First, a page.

Synchronized Multimedia Integration Language
|Synchronized Multimedia Integration Language (SMIL)|
|File extension :||
|MIME type :||application / smil + xml|
|Developed by:||World Wide Web Consortium|
The Synchronized Multimedia Integration Language ( SMIL ; pronunciation like smile ) is an XML- based standard developed by the World Wide Web Consortium (W3C) for a markup language for time-synchronized, multimedia content. SMIL enables the integration and control of multimedia elements such as audio, video, text and graphics in websites; SMIL files can be linked to Java applets and servlets or CGI scripts and thus access a database, for example. The file extension .smi or .smil is used.
Areas of application
SMIL applications can be used in many ways. They are particularly suitable for use cases in which videos enriched with additional media are to be played back. In addition to the examples listed here, other areas of application are conceivable. Particularly in connection with SVG and ECMAScript , application possibilities open up that correspond to those of Adobe Flash and other rich Internet applications .
As an example, computer-aided teaching can be enhanced with SMIL. In this case, it is very helpful to display time-controlled texts and additional information about a video. For example, the video can automatically pause at important points in order to give the viewer the opportunity to take in the relevant information in peace. The viewer can thus determine the learning speed himself. In addition, an interactive hypermedia structure can be set up using links in the video or additional media. This enables the viewer to determine not only the learning speed but also the learning direction himself. Until now, this was not possible with conventional linear videos. In addition to the advantages for the viewer, there are also advantages for the author. In this way, he can set up a SMIL presentation in a modular manner and thus achieve a higher degree of reuse, which enables time and cost savings. In addition, less storage space is required due to higher reuse.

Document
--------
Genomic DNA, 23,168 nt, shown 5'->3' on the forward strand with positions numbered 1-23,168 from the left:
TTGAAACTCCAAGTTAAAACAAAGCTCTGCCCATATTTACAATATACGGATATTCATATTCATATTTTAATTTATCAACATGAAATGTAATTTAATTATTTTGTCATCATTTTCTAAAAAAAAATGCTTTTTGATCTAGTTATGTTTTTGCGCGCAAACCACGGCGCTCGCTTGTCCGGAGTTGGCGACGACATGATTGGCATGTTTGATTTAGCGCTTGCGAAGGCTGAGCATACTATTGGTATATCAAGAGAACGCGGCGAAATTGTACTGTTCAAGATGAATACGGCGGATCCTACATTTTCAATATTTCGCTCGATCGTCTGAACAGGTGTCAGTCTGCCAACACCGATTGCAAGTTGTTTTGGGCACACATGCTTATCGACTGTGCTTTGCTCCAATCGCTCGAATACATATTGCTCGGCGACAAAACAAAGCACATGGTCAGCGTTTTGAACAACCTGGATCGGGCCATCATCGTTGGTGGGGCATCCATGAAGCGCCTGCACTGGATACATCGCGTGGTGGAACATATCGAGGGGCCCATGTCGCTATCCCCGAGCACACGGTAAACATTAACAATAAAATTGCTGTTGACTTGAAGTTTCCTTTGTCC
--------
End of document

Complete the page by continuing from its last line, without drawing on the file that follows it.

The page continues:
Thanks to the timing and cross-fading functionalities, SMIL can also be used as a cutting tool. The author can specify the beginning, the end and the active duration of a video or other element for each frame. Small workarounds can even "cut" a long linear video into smaller pieces without actually changing the video file. In contrast to professional video editing software, the information about cut marks and other properties only require a few kilobytes . SMIL offers a variety of cross-fading effects , which can also be changed with additional information. It is also possible to display text and images without further ado. These can be changed or exchanged in size and position as required. In addition, SMIL can contain additional audio tracks . These and all other elements can be selected automatically, depending on the user language, without user intervention. Here too, individual elements can be reused. In addition, picture-in-picture or even picture-by-picture displays are possible. The biggest advantage is that the cut and edited videos do not have to be time-consuming to render into binary format. Every change can be viewed and published immediately.
The main characteristics of SMIL include:
- Specification of layout and synchronization;
- Adaptation to the transmission bandwidth;
- Selection of different language versions;
- Adaptation to different screen resolutions and color depths;
- Support of hyperlinks;
- easy to learn, similar to HTML.
The current version to be used is SMIL 3.0 .
The W3C published the first official recommendation for SMIL 1 in June 1998 .
The official recommendation for SMIL 2 was released in August 2001. Its non-normative previous version, the Boston Draft , has already been used for new implementations ( IE5.5 ).